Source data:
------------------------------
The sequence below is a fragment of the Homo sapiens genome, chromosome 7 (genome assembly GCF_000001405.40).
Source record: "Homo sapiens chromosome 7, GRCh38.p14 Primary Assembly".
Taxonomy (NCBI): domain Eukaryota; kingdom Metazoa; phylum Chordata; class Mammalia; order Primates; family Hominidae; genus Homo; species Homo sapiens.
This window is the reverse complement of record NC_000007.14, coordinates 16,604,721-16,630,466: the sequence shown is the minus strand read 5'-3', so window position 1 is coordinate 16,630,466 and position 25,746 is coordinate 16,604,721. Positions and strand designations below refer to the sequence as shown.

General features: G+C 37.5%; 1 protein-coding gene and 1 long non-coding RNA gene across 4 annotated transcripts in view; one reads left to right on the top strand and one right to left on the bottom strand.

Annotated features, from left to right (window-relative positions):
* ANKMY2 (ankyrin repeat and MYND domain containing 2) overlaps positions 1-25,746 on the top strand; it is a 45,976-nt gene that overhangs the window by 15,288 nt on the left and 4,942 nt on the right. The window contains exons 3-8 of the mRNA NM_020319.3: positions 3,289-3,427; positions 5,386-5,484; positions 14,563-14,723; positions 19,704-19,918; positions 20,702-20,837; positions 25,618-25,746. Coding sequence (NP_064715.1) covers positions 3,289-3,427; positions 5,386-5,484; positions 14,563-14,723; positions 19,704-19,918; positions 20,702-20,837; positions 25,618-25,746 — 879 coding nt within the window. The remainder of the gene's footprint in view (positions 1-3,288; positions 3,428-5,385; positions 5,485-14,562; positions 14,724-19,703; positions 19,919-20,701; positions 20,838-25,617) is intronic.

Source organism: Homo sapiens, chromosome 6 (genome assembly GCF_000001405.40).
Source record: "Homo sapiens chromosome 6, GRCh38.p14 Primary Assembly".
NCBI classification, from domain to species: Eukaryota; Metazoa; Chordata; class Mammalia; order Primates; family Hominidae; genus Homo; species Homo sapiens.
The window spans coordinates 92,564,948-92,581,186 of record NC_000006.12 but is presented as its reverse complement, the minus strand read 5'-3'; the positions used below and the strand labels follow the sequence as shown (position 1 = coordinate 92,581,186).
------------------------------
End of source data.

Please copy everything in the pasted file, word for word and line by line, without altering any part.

The sequence below is a fragment of the Homo sapiens genome, chromosome 7 (genome assembly GCF_000001405.40).
Source record: "Homo sapiens chromosome 7, GRCh38.p14 Primary Assembly".
Taxonomy (NCBI): domain Eukaryota; kingdom Metazoa; phylum Chordata; class Mammalia; order Primates; family Hominidae; genus Homo; species Homo sapiens.
This window is the reverse complement of record NC_000007.14, coordinates 16,604,721-16,630,466: the sequence shown is the minus strand read 5'-3', so window position 1 is coordinate 16,630,466 and position 25,746 is coordinate 16,604,721. Positions and strand designations below refer to the sequence as shown.

General features: G+C 37.5%; 1 protein-coding gene and 1 long non-coding RNA gene across 4 annotated transcripts in view; one reads left to right on the top strand and one right to left on the bottom strand.

Annotated features, from left to right (window-relative positions):
* ANKMY2 (ankyrin repeat and MYND domain containing 2) overlaps positions 1-25,746 on the top strand; it is a 45,976-nt gene that overhangs the window by 15,288 nt on the left and 4,942 nt on the right. The window contains exons 3-8 of the mRNA NM_020319.3: positions 3,289-3,427; positions 5,386-5,484; positions 14,563-14,723; positions 19,704-19,918; positions 20,702-20,837; positions 25,618-25,746. Coding sequence (NP_064715.1) covers positions 3,289-3,427; positions 5,386-5,484; positions 14,563-14,723; positions 19,704-19,918; positions 20,702-20,837; positions 25,618-25,746 — 879 coding nt within the window. The remainder of the gene's footprint in view (positions 1-3,288; positions 3,428-5,385; positions 5,485-14,562; positions 14,724-19,703; positions 19,919-20,701; positions 20,838-25,617) is intronic.

Source organism: Homo sapiens, chromosome 6 (genome assembly GCF_000001405.40).
Source record: "Homo sapiens chromosome 6, GRCh38.p14 Primary Assembly".
NCBI classification, from domain to species: Eukaryota; Metazoa; Chordata; class Mammalia; order Primates; family Hominidae; genus Homo; species Homo sapiens.
The window spans coordinates 92,564,948-92,581,186 of record NC_000006.12 but is presented as its reverse complement, the minus strand read 5'-3'; the positions used below and the strand labels follow the sequence as shown (position 1 = coordinate 92,581,186).